I can remember it as if it were yesterday— 1997 was the year I received my first Swiss Army Knife—the Wenger Traveler. Keep in mind that I am only in my early 30’s.
Jumping ahead to December of 2008, Wenger agreed to a three-year title sponsorship of the Patagonian Expedition Race, a demanding 10-day expedition race covering 375 miles through mystical Patagonia in extreme southern Chile. Wenger agreed to supply Swiss Army Knives and Swiss watches, along with footwear, tents and other camping equipment to the Patagonian Expedition Race, which has become known as “the last wild race!” The official event logo carries the company’s famous Swiss flag emblem.
This knife is actually closely related to the Ranger knife series put out by Wenger in 2007. Its full name is the “RangerGrip 179 Patagonian Expedition Race Knife.” At first sight, it is noticeably an evolution of the Ranger series knives with the added safety grip of the EvoGrip series knives, also of the Wenger family tree.
Of the three Wenger extreme sports knives received for this article, the Patagonian Expedition Knife is the closest to a dedicated outdoor woods knife. Its large, one-hand-opening 3.9-inch blade has a cutting surface of 3-5/16 inches. All three knives have the same safety lock. By pressing the Wenger shield button, with the thumb, it slides a cam that releases the liner lock. While holding the button down use your index finger to close the blade. This can easily be done with one hand after a little practice.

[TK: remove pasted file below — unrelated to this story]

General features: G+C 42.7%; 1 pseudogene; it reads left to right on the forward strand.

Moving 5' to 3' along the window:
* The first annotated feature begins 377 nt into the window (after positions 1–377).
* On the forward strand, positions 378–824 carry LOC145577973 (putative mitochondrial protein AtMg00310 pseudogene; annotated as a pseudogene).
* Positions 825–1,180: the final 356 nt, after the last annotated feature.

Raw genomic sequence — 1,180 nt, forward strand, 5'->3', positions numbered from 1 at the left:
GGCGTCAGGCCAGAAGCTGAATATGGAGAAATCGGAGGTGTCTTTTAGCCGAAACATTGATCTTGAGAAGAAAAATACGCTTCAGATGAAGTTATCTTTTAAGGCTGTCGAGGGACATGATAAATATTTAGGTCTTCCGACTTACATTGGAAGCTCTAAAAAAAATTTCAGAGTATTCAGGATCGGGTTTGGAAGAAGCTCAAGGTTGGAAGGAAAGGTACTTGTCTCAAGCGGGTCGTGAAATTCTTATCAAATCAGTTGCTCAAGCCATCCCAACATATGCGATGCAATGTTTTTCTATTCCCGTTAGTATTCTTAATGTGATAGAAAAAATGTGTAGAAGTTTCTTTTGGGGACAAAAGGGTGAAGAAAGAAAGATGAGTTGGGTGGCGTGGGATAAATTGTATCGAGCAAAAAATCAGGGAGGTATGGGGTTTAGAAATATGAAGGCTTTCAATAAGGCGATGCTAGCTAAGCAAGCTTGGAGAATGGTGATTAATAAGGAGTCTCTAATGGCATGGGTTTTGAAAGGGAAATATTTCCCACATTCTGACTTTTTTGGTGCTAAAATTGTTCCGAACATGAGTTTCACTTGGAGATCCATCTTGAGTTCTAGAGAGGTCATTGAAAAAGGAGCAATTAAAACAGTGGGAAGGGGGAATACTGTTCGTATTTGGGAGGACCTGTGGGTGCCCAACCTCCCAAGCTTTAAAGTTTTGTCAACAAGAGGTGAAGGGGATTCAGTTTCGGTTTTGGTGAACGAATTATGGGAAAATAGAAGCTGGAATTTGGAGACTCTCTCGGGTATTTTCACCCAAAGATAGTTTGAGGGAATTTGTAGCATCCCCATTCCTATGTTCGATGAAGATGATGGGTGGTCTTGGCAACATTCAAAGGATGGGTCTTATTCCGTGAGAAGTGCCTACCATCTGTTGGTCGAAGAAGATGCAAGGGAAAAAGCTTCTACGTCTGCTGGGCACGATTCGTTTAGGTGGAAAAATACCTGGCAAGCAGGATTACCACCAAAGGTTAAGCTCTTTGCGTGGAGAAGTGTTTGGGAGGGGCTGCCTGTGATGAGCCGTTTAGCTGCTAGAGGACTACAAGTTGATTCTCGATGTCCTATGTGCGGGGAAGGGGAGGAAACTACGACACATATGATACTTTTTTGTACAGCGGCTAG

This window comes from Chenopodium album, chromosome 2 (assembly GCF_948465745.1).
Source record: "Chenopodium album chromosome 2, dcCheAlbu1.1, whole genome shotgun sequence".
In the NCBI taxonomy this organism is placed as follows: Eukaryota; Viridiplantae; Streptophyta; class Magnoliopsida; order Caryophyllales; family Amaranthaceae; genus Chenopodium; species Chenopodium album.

A saw on a Swiss Army Knife is by far the best feature for a woods knife, in my opinion. This is not your ordinary saw found on the smaller models, or even the larger models offered from other brands’ pocket knives or multi-tools. This is a remarkable 4-inch-long double-cut saw made for eating up even the toughest wood and bone. In a closed position there is about 1/8-inch of steel sticking out of the bottom that makes it very easy to grip with a finger and quickly deploy the saw.
There is a bottle cap lifter, which is often appreciated when one realizes that a great percentage of the world’s beer and soda still require a bottle opener. The length of the flat-head screwdriver/cap lifter combined with the 5-inch length of the handle adds plenty of leverage when used as a light pry.
Bond Arms and Buck Knives join forces to create classy flip-out folding knives for...
by Tim Stetzer / Jan 1, 2011